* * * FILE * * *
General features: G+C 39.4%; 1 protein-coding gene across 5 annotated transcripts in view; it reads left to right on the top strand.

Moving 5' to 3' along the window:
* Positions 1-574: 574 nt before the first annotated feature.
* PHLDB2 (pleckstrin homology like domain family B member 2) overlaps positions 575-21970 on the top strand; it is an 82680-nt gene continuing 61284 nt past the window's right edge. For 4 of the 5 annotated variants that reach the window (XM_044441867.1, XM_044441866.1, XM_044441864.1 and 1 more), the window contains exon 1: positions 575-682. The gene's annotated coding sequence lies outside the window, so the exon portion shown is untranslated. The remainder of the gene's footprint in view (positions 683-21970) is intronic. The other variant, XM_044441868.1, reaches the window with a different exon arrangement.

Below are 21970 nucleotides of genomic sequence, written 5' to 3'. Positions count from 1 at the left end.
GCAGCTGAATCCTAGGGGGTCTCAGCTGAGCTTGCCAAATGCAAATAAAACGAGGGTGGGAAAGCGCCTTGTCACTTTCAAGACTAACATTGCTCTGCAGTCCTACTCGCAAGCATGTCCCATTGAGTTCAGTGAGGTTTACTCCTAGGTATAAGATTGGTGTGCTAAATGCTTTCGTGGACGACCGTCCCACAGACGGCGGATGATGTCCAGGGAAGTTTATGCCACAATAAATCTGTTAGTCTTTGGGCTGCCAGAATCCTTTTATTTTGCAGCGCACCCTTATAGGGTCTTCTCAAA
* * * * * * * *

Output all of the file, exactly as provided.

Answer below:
General features: G+C 39.4%; 1 protein-coding gene across 5 annotated transcripts in view; it reads left to right on the top strand.

Moving 5' to 3' along the window:
* Positions 1-574: 574 nt before the first annotated feature.
* PHLDB2 (pleckstrin homology like domain family B member 2) overlaps positions 575-21970 on the top strand; it is an 82680-nt gene continuing 61284 nt past the window's right edge. For 4 of the 5 annotated variants that reach the window (XM_044441867.1, XM_044441866.1, XM_044441864.1 and 1 more), the window contains exon 1: positions 575-682. The gene's annotated coding sequence lies outside the window, so the exon portion shown is untranslated. The remainder of the gene's footprint in view (positions 683-21970) is intronic. The other variant, XM_044441868.1, reaches the window with a different exon arrangement.

Below are 21970 nucleotides of genomic sequence, written 5' to 3'. Positions count from 1 at the left end.
GCAGCTGAATCCTAGGGGGTCTCAGCTGAGCTTGCCAAATGCAAATAAAACGAGGGTGGGAAAGCGCCTTGTCACTTTCAAGACTAACATTGCTCTGCAGTCCTACTCGCAAGCATGTCCCATTGAGTTCAGTGAGGTTTACTCCTAGGTATAAGATTGGTGTGCTAAATGCTTTCGTGGACGACCGTCCCACAGACGGCGGATGATGTCCAGGGAAGTTTATGCCACAATAAATCTGTTAGTCTTTGGGCTGCCAGAATCCTTTTATTTTGCAGCGCACCCTTATAGGGTCTTCTCAAA